5. While I’m optimistic (I generally am), there is along way to go. There were 16000 people in this trial, of that we are talking about a difference between the two groups of people of 23. Even the authors of the NYT article pointed out that this may just be in the noise.

  6. Science!

    …it works, bitches!

    This is very good news. Yes, the numbers are small, at the limit of noise. But against a disease that infects 7500 new people every day, which has had no vaccine despite more than 20 years of research, we need some cautious optimism.

  7. My only wonder about this, and this might be part of my ignorance, but the expected variance for the two data sets, based on Poisson statistics, are 74 +/- 8.6 and 52+/- 7.2, so the groups are not HUGELY disparate above any kind of statistical noise. But you’re right, I heard this on NPR driving to work today, and I almost hit the car in front of me. This is very big news.

  8. Torbjörn Larsson, OM

    2) There is no HIV in the vaccine itself — it has pieces of the protein HIV coats itself with, to help the body recognize the virus — so people using it cannot get HIV from it.

    “Vaccination infects people” was the first claim of the local anti-vaxx nuts. Oh yes, we have them too. [/headdesk]

    “Sanofi’s ALVAC uses a canarypox virus that’s been disabled so it doesn’t cause sickness in humans to smuggle three HIV genes into the body. It’s designed to coax the immune system to make so-called T-cells, protectors that hunt and kill infection deep inside the body.

    The AIDSVAX shot contains an HIV protein called gp120 that’s used by the virus to enter human cells. It is designed to encourage the body to produce neutralizing antibodies to destroy HIV viruses before they can infect healthy cells. []”

    HIV is an ssRNA retrovirus of 9 genes coding for 19 proteins. (Small RNA-virus -> likely dense coding, AFAIU.) 3 genes + 1 proteins is at most a 1/3 of a HIV-virus. Not counting for the 4 types or so of enzymes an RNA virus needs to get reverse transcription going. The canarypox virus doesn’t help there, it’s an avipoxvirus, which is a dsDNA virus; all according to Wikipedia.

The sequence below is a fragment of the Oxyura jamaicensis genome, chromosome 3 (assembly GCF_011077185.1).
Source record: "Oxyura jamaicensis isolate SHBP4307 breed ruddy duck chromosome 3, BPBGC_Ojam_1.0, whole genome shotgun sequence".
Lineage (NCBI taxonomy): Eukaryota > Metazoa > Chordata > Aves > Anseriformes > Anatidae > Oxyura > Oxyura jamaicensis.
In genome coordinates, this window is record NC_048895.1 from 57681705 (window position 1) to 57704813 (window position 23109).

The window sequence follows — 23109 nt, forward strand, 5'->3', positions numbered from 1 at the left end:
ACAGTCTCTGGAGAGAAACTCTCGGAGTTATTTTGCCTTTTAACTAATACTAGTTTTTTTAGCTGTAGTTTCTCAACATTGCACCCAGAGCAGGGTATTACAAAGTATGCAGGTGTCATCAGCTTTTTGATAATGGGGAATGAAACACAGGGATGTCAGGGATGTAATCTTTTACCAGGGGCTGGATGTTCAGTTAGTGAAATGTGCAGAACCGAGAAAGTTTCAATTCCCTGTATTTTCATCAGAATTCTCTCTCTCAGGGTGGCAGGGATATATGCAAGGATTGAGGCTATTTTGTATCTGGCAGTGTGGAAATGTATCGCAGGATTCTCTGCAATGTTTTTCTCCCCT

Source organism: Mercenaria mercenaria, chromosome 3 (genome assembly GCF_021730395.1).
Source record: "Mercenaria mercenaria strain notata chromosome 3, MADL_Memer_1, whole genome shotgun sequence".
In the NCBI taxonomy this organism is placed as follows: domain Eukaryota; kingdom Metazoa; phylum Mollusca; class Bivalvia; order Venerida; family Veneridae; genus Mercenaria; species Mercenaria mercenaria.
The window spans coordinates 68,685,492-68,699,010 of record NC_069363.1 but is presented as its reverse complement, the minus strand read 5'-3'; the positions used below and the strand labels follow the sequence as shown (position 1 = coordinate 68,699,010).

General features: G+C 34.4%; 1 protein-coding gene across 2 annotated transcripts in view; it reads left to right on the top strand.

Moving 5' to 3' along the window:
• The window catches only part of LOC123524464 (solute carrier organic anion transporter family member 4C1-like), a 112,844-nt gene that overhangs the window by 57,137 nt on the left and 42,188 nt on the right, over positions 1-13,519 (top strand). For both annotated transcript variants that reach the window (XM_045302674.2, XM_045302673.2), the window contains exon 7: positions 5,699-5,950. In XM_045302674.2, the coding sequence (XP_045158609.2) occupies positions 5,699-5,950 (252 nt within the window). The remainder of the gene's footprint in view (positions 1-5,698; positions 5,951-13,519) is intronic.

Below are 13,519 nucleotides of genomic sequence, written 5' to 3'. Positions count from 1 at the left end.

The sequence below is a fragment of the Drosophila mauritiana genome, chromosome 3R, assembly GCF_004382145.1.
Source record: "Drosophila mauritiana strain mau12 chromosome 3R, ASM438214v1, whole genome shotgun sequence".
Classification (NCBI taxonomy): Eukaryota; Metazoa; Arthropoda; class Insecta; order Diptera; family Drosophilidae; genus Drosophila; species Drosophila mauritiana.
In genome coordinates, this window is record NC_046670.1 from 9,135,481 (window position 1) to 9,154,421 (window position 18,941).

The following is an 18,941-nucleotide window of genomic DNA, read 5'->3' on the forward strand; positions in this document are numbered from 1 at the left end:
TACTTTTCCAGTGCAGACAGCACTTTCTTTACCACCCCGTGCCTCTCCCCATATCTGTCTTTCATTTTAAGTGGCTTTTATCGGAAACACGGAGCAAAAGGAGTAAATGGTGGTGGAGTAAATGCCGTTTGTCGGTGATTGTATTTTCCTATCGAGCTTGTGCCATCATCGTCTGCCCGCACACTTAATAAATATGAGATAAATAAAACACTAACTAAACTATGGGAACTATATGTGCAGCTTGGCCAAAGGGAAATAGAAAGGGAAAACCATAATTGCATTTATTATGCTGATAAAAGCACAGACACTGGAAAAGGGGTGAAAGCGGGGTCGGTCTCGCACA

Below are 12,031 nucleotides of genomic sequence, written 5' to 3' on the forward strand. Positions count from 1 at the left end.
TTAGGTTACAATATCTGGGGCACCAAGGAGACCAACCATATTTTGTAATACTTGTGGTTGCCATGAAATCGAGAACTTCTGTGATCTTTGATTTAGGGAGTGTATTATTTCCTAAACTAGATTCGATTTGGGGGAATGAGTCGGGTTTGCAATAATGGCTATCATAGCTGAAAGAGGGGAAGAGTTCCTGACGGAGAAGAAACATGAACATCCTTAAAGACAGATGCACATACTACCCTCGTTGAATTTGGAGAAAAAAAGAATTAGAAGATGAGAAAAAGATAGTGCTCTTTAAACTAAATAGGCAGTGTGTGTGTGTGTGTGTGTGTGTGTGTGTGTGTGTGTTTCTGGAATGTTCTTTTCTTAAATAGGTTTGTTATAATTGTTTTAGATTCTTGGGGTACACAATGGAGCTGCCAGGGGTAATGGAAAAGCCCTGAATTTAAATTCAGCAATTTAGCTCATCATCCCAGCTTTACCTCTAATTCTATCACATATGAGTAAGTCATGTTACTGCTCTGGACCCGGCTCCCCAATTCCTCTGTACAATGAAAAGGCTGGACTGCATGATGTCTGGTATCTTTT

Btw, Jerome Kim, deputy director of science at the sponsoring Walter Reed Army Institute of Research, is editor of books on HIV protocols. I guess the US army knows its HIV. (o.O)

  9. WilliamAngelo

    Isn’t science wonderful. Having an HIV vaccine, a person can engage in risky behavior and not have to worry about geting sick. And onward humanity goes.

  10. “Expect the antivax cranks to go ballistic over that first part.”

    And expect the religious right to go indiscriminately ballistic.

  11. Mark

    I always find it interesting how these sorts of numbers are reported. As Phil writes it, there was a 30% reduction in number of cases. That sounds huge!
    However, when you look at the number of infections per group, you see that the actual risk of infection goes from 0.902% without vaccine to 0.622% with the vaccine (percentages rounded off). So what you’re left with is a decrease of less than 0.3 percentage points of actual risk of infection. A lot less exciting than 30% (but still good news, probably).

  12. OMFSM! Nick, that is BRILLIANT! I am so plagarizing that!

  13. No offense, Phil, but I’m going to wait and see what erv has to say about this. I’m not going to get my hopes up yet.

  14. Science!

    Sigh, and now the ghost of Dr, Magnus Pyke returns to haunt me. Thanks Phil.

  15. Go right ahead, since I lifted it (sort of) from an episode of ‘The West Wing.’

    True, Bartlet was talking about the reaction of Muslim fundamentalists to a proposed change in U.S. foreign policy, but I think the analogy holds.

    Aaron Sorkin ROCKS

  16. wright